Turnpike 1
The Toll Gate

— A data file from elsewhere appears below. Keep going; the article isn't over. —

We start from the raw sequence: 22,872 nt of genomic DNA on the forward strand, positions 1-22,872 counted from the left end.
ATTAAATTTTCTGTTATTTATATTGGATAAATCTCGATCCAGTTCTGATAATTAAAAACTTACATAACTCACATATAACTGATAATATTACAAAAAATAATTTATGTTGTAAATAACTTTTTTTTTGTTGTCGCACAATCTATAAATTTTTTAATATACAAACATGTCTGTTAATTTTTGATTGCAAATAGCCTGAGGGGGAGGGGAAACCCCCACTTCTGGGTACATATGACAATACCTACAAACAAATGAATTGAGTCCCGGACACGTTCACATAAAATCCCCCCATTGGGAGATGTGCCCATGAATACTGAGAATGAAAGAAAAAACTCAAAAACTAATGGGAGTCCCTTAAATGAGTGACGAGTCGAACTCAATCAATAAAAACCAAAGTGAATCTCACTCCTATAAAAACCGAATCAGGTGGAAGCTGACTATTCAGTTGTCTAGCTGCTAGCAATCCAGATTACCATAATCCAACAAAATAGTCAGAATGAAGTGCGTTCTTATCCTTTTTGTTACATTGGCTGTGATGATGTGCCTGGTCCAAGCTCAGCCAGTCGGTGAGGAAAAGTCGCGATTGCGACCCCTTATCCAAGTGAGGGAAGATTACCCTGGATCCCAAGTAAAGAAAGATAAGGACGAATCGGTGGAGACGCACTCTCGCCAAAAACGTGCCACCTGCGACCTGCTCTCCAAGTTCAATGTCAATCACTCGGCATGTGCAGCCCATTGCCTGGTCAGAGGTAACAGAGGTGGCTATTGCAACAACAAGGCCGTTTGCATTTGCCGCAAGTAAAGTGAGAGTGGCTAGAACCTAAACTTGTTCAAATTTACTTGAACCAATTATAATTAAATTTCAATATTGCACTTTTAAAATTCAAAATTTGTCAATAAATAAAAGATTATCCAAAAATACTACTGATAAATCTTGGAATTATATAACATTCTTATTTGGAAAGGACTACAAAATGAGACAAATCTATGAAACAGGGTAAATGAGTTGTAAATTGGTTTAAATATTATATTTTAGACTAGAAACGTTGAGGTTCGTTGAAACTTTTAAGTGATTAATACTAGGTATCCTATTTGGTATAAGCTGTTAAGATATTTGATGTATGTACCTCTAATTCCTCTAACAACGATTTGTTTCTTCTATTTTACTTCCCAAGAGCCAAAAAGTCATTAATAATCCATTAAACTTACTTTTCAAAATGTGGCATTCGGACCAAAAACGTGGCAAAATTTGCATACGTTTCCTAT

It was said that Lady Catherine was a well known beauty within London society, and the local people thought her to be very grand because of the beautiful dresses and rich jewels she wore. These things were, most likely, cast-offs from the previous season since, every spring she would take the family to London, where they owned a fine house and kept the best company. Lady Catherine was a large, stately woman with a dark complexion whose manners to her equals was graceful, and to her inferiors, gracious. Nevertheless, there was a look of pride in those dark grey eyes, and a stern resolution showed in her lips, and she struck a certain fear in me as a child. Her daughters, Florence and Agnes, were pure copies of their mother in both pride and beauty, and they were greatly admired as flowers of the county. Their inheritances were substantial, but they would have been co-heiresses but for their brother Arthur, who was the youngest and so much different from his mother and sisters that you wouldn’t have thought he was a member of the same family. His complexion was fair, and he had clear blue eyes, curly brown hair and a merry look about himself. Although he may not have resembled them, Arthur, carried himself and spoke in a very similar way, and at eighteen years there was no finer young man in the county. He was a frank man with a kindly nature, which made the tenants happy at the prospect of Arthur becoming their future landlord.